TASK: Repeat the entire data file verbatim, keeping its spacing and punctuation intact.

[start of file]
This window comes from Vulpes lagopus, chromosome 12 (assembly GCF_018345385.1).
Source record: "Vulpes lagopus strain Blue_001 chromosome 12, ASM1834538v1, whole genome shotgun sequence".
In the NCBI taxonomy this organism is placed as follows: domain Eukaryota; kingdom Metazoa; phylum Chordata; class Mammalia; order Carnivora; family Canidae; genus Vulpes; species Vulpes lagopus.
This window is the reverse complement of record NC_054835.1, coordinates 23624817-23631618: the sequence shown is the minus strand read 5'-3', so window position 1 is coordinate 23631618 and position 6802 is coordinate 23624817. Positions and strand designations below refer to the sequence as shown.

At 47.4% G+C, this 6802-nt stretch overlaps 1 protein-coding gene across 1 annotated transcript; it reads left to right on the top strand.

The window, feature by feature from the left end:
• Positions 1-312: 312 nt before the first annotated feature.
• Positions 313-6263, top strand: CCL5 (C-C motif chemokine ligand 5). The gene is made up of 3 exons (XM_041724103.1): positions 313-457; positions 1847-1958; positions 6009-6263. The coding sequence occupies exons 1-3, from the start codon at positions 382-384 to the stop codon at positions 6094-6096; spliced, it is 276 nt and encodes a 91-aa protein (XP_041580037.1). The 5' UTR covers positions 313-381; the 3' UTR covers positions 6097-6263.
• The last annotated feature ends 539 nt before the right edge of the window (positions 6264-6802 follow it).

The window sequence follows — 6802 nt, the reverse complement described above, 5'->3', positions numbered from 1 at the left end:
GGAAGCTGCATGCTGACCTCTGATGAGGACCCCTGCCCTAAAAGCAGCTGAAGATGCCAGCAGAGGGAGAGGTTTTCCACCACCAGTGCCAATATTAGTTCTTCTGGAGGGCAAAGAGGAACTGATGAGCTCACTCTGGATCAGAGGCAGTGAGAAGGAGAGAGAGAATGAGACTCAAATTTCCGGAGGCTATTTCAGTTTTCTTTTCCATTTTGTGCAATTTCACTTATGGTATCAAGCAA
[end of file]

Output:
This window comes from Vulpes lagopus, chromosome 12 (assembly GCF_018345385.1).
Source record: "Vulpes lagopus strain Blue_001 chromosome 12, ASM1834538v1, whole genome shotgun sequence".
In the NCBI taxonomy this organism is placed as follows: domain Eukaryota; kingdom Metazoa; phylum Chordata; class Mammalia; order Carnivora; family Canidae; genus Vulpes; species Vulpes lagopus.
This window is the reverse complement of record NC_054835.1, coordinates 23624817-23631618: the sequence shown is the minus strand read 5'-3', so window position 1 is coordinate 23631618 and position 6802 is coordinate 23624817. Positions and strand designations below refer to the sequence as shown.

At 47.4% G+C, this 6802-nt stretch overlaps 1 protein-coding gene across 1 annotated transcript; it reads left to right on the top strand.

The window, feature by feature from the left end:
• Positions 1-312: 312 nt before the first annotated feature.
• Positions 313-6263, top strand: CCL5 (C-C motif chemokine ligand 5). The gene is made up of 3 exons (XM_041724103.1): positions 313-457; positions 1847-1958; positions 6009-6263. The coding sequence occupies exons 1-3, from the start codon at positions 382-384 to the stop codon at positions 6094-6096; spliced, it is 276 nt and encodes a 91-aa protein (XP_041580037.1). The 5' UTR covers positions 313-381; the 3' UTR covers positions 6097-6263.
• The last annotated feature ends 539 nt before the right edge of the window (positions 6264-6802 follow it).

The window sequence follows — 6802 nt, the reverse complement described above, 5'->3', positions numbered from 1 at the left end:
GGAAGCTGCATGCTGACCTCTGATGAGGACCCCTGCCCTAAAAGCAGCTGAAGATGCCAGCAGAGGGAGAGGTTTTCCACCACCAGTGCCAATATTAGTTCTTCTGGAGGGCAAAGAGGAACTGATGAGCTCACTCTGGATCAGAGGCAGTGAGAAGGAGAGAGAGAATGAGACTCAAATTTCCGGAGGCTATTTCAGTTTTCTTTTCCATTTTGTGCAATTTCACTTATGGTATCAAGCAA